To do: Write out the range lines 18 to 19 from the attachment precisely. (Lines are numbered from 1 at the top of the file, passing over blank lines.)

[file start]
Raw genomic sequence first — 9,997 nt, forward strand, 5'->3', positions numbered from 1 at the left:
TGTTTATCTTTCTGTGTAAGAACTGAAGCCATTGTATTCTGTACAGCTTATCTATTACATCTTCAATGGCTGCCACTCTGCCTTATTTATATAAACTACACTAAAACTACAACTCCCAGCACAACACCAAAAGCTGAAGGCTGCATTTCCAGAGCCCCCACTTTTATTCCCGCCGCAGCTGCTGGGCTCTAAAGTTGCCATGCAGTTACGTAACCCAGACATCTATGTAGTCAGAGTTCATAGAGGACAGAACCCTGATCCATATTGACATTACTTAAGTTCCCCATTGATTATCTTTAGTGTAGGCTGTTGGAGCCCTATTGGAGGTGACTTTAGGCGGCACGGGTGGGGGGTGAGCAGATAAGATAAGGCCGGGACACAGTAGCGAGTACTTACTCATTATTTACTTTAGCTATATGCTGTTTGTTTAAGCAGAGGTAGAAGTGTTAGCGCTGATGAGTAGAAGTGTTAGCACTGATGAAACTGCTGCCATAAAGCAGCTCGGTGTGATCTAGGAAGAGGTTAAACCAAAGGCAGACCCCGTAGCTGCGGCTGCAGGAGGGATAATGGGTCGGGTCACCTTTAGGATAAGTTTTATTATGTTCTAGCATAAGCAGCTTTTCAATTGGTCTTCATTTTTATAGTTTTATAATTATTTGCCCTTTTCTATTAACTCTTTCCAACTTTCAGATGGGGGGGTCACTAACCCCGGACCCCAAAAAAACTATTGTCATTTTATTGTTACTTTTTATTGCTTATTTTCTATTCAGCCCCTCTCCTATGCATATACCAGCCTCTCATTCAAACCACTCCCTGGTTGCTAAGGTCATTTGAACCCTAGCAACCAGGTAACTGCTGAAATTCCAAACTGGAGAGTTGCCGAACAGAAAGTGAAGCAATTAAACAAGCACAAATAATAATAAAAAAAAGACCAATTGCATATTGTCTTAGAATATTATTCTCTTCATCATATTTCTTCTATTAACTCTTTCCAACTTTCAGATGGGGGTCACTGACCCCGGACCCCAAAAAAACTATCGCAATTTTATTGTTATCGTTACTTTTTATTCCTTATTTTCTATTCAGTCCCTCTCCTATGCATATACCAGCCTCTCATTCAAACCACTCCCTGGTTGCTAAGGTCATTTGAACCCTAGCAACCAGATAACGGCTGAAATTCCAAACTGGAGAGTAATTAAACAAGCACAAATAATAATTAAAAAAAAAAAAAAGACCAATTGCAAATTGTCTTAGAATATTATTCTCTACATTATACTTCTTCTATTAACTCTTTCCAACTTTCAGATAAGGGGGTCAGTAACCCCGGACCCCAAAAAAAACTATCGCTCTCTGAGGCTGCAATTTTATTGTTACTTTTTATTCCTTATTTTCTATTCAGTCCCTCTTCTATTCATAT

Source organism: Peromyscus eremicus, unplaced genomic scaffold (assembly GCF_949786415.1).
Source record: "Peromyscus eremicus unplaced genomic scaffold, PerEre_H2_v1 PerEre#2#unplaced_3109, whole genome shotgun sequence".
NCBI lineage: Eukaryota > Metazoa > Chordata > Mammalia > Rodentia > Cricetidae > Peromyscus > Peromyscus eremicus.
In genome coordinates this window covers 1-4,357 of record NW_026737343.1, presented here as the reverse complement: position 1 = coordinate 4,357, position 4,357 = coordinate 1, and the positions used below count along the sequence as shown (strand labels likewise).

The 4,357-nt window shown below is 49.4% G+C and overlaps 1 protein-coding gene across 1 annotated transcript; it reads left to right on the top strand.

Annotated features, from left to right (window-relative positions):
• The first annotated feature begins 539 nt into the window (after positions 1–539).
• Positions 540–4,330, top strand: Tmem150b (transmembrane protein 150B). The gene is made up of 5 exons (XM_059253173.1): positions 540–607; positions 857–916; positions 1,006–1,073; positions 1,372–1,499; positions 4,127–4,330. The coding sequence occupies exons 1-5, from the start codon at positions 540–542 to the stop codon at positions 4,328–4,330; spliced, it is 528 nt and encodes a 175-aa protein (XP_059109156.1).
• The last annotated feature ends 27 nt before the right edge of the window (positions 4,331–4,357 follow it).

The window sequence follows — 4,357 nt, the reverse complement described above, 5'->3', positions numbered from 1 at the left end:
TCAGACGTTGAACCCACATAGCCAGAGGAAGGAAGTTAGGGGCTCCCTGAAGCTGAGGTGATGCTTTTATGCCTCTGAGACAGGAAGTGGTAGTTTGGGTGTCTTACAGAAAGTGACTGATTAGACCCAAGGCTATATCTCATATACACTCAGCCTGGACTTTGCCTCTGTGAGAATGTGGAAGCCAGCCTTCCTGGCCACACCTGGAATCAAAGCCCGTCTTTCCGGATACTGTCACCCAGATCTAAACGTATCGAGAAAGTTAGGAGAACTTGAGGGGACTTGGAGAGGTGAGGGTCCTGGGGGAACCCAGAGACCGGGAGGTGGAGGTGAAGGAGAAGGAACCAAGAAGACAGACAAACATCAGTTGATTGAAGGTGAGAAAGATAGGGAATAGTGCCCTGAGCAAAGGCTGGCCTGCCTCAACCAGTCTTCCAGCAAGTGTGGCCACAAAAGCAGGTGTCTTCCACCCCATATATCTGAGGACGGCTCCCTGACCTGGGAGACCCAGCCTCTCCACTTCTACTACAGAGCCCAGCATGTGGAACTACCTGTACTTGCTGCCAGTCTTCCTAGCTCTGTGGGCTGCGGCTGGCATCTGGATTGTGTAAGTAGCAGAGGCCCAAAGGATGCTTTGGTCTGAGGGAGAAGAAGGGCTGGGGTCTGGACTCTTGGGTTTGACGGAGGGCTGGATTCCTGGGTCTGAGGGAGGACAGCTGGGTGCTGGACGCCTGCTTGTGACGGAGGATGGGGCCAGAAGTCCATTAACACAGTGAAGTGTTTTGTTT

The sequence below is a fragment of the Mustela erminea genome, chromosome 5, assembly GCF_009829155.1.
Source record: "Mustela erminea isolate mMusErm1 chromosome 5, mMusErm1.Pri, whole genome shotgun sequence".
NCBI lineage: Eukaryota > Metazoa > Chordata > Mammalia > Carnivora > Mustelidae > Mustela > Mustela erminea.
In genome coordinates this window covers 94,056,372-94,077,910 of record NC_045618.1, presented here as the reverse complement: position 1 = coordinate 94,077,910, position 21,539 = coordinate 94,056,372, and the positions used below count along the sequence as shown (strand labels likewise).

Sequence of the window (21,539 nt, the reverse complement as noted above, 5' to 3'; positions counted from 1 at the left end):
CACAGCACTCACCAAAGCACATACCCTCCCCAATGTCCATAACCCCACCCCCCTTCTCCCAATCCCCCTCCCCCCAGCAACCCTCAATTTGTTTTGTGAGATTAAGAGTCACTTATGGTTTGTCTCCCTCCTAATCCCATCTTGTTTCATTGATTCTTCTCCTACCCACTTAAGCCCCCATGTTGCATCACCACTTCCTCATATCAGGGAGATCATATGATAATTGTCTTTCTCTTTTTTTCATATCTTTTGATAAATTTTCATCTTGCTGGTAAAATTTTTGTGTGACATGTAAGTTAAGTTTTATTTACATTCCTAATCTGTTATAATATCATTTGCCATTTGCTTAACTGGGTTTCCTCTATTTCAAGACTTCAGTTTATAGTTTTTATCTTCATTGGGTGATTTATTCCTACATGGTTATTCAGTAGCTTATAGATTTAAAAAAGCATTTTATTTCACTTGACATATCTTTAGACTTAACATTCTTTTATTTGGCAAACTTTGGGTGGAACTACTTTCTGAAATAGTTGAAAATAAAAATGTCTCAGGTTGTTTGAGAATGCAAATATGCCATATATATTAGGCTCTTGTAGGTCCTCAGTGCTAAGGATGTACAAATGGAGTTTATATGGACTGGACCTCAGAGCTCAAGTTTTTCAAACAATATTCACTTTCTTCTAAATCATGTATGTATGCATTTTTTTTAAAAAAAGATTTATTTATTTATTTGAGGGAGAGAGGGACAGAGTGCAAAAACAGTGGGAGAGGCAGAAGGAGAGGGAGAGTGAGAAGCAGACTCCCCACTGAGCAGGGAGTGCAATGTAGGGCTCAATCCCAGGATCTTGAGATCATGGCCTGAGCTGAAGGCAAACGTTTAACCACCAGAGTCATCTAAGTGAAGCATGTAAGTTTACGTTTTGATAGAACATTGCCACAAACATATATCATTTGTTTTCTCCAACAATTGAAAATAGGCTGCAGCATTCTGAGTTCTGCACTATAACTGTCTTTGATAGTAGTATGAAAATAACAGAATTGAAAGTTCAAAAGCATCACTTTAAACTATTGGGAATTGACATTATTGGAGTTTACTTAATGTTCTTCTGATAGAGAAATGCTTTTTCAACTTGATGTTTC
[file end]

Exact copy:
Sequence of the window (21,539 nt, the reverse complement as noted above, 5' to 3'; positions counted from 1 at the left end):
CACAGCACTCACCAAAGCACATACCCTCCCCAATGTCCATAACCCCACCCCCCTTCTCCCAATCCCCCTCCCCCCAGCAACCCTCAATTTGTTTTGTGAGATTAAGAGTCACTTATGGTTTGTCTCCCTCCTAATCCCATCTTGTTTCATTGATTCTTCTCCTACCCACTTAAGCCCCCATGTTGCATCACCACTTCCTCATATCAGGGAGATCATATGATAATTGTCTTTCTCTTTTTTTCATATCTTTTGATAAATTTTCATCTTGCTGGTAAAATTTTTGTGTGACATGTAAGTTAAGTTTTATTTACATTCCTAATCTGTTATAATATCATTTGCCATTTGCTTAACTGGGTTTCCTCTATTTCAAGACTTCAGTTTATAGTTTTTATCTTCATTGGGTGATTTATTCCTACATGGTTATTCAGTAGCTTATAGATTTAAAAAAGCATTTTATTTCACTTGACATATCTTTAGACTTAACATTCTTTTATTTGGCAAACTTTGGGTGGAACTACTTTCTGAAATAGTTGAAAATAAAAATGTCTCAGGTTGTTTGAGAATGCAAATATGCCATATATATTAGGCTCTTGTAGGTCCTCAGTGCTAAGGATGTACAAATGGAGTTTATATGGACTGGACCTCAGAGCTCAAGTTTTTCAAACAATATTCACTTTCTTCTAAATCATGTATGTATGCATTTTTTTTAAAAAAAGATTTATTTATTTATTTGAGGGAGAGAGGGACAGAGTGCAAAAACAGTGGGAGAGGCAGAAGGAGAGGGAGAGTGAGAAGCAGACTCCCCACTGAGCAGGGAGTGCAATGTAGGGCTCAATCCCAGGATCTTGAGATCATGGCCTGAGCTGAAGGCAAACGTTTAACCACCAGAGTCATCTAAGTGAAGCATGTAAGTTTACGTTTTGATAGAACATTGCCACAAACATATATCATTTGTTTTCTCCAACAATTGAAAATAGGCTGCAGCATTCTGAGTTCTGCACTATAACTGTCTTTGATAGTAGTATGAAAATAACAGAATTGAAAGTTCAAAAGCATCACTTTAAACTATTGGGAATTGACATTATTGGAGTTTACTTAATGTTCTTCTGATAGAGAAATGCTTTTTCAACTTGATGTTTC